Also be mindful of your water consumption. You always want to make sure you increase your water intake as you increase fiber to prevent constipation with celiac.
L-Gutamine for Celiac
L-Glutamine can be found in eggs, beef, skim milk, tofu, white rice, corn, and other complete protein sources.
This essential amino acid is used for a variety of body processes, one of which is the building and repair of tissues. Not only that but it plays a role in digestive health, helping keep your gut happy and healthy.
This is not to be confused with glutamine peptides as these are typically derived from wheat and are the precursors to L-Glutamine.
Probiotics for Celiac
Probiotics can help with gut health which naturally would be good for celiac.
Probiotics can help balance your good gut bacteria, aid in digestion, improve mood and so much more.
However, there is a lot of science out there suggesting that the efficacy of different probiotics vary greatly.
Finding a probiotic supplement that helps celiac and your needs requires specific strains matched to your needs.
Because this area is so varied, I won’t provide any suggested supplements but instead, encourage you to work with your healthcare provider to find a probiotic that works for you.
Taking electrolyte with celiac are specific to if you’re suffering with a tough bout of diarrhea or vomiting.
Fluid loss can deplete your body of essential electrolytes required to do basic functions (like beat your heart).
If your symptoms with celiac include fluid-loss, it might be good to keep some gluten-free electrolytes on hand.
Do Gluten Enzymes and Gluten Cutters Work?
There is zero research to support that these enzymes or supplements prevent damage to the small intestine after gluten ingestion if you have celiac. The same goes for activated charcoal.
These supplements are only proven to help people with non-celiac gluten-sensitivity, not celiac.
Basically, science and research isn’t there to support the use of these supplements.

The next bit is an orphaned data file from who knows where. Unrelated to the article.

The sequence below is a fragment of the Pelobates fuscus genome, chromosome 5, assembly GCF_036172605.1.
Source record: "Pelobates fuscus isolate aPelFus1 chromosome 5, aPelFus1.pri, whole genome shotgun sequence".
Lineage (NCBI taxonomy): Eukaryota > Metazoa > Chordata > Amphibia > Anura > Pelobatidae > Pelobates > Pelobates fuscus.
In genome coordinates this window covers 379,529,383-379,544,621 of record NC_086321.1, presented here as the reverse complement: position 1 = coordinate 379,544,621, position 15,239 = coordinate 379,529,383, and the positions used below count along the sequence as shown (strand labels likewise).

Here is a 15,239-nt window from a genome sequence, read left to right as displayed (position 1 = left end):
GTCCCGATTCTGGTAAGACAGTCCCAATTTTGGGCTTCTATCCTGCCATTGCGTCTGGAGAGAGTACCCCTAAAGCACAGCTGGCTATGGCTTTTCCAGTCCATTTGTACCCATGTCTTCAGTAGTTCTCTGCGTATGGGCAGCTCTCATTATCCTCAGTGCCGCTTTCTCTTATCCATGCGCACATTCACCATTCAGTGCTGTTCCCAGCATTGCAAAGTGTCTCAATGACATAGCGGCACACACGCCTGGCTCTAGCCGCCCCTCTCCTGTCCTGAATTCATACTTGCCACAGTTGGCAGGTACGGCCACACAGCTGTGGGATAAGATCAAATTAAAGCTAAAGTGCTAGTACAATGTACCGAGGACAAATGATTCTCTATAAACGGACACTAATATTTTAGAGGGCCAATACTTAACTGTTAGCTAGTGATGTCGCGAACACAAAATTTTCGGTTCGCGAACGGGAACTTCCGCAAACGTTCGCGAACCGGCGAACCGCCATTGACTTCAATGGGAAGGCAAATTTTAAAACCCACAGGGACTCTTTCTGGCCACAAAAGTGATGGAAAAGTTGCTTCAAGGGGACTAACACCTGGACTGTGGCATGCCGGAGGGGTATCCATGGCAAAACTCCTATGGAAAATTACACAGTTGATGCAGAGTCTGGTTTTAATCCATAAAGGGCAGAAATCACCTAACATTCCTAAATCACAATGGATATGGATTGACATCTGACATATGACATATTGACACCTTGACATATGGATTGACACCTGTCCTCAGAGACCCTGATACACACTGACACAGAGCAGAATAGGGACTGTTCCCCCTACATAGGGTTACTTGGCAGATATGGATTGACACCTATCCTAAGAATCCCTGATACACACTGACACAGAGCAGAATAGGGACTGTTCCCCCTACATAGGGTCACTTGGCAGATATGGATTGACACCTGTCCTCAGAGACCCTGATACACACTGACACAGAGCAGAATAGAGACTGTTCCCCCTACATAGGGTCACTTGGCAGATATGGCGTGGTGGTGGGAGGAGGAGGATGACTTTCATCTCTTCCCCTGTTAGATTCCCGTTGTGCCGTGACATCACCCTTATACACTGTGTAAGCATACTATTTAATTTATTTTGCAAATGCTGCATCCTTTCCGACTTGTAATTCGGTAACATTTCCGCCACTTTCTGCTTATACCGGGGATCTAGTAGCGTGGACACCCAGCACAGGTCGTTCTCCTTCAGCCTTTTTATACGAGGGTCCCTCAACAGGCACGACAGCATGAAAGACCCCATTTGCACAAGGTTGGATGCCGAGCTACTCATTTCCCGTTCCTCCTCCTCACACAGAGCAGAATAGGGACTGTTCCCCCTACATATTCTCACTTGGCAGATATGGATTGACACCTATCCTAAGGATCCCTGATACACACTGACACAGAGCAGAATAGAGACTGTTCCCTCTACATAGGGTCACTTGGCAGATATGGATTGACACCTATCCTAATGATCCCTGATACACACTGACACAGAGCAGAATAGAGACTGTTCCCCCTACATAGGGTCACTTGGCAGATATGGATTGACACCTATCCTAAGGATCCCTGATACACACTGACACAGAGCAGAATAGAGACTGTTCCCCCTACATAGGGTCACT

How to Buy Gluten-Free Supplements
Currently the supplement industry is highly unregulated so sourcing safe gluten-free supplements can be hard.
Some of my tips include:
- Make sure your supplements say “gluten-free” or even better, “certified gluten-free”
- Consider asking supplement brands if the do any 3rd part testing to ensure gluten-free status. I know pure encapsulations does.
- Natural doesn’t mean safe. Look for NSF, USP, or GMP certification
- ALWAYS talk to your health care providers before starting any new supplement.
Work with a Celiac Dietitian
DISCLAIMER: This post only directly applies to my friends with celiac disease. While I try to be an all-inclusive gluten-free blog, sometimes things will only apply to my non-celiac gluten sensitive friends and sometimes (like in this case), my posts will only apply to my friends with celiac disease.
As always, when sourcing your supplements make sure to do your own diligent research on whether or not they meet your own personal safety standards. The supplements linked in this post are mere suggestions but ingredients can change so make sure you are doing your own research and consulting with your health-care team before making purchases.
This post (and any other post on this site) is NOT to take the place of medical advice from your health care team. Always consult your health care team before making changes to your diet and taking supplements.
Affiliate Disclosure: This post may contain affiliate links, which means I may receive a small commission, at no cost to you, if you make a purchase through a link.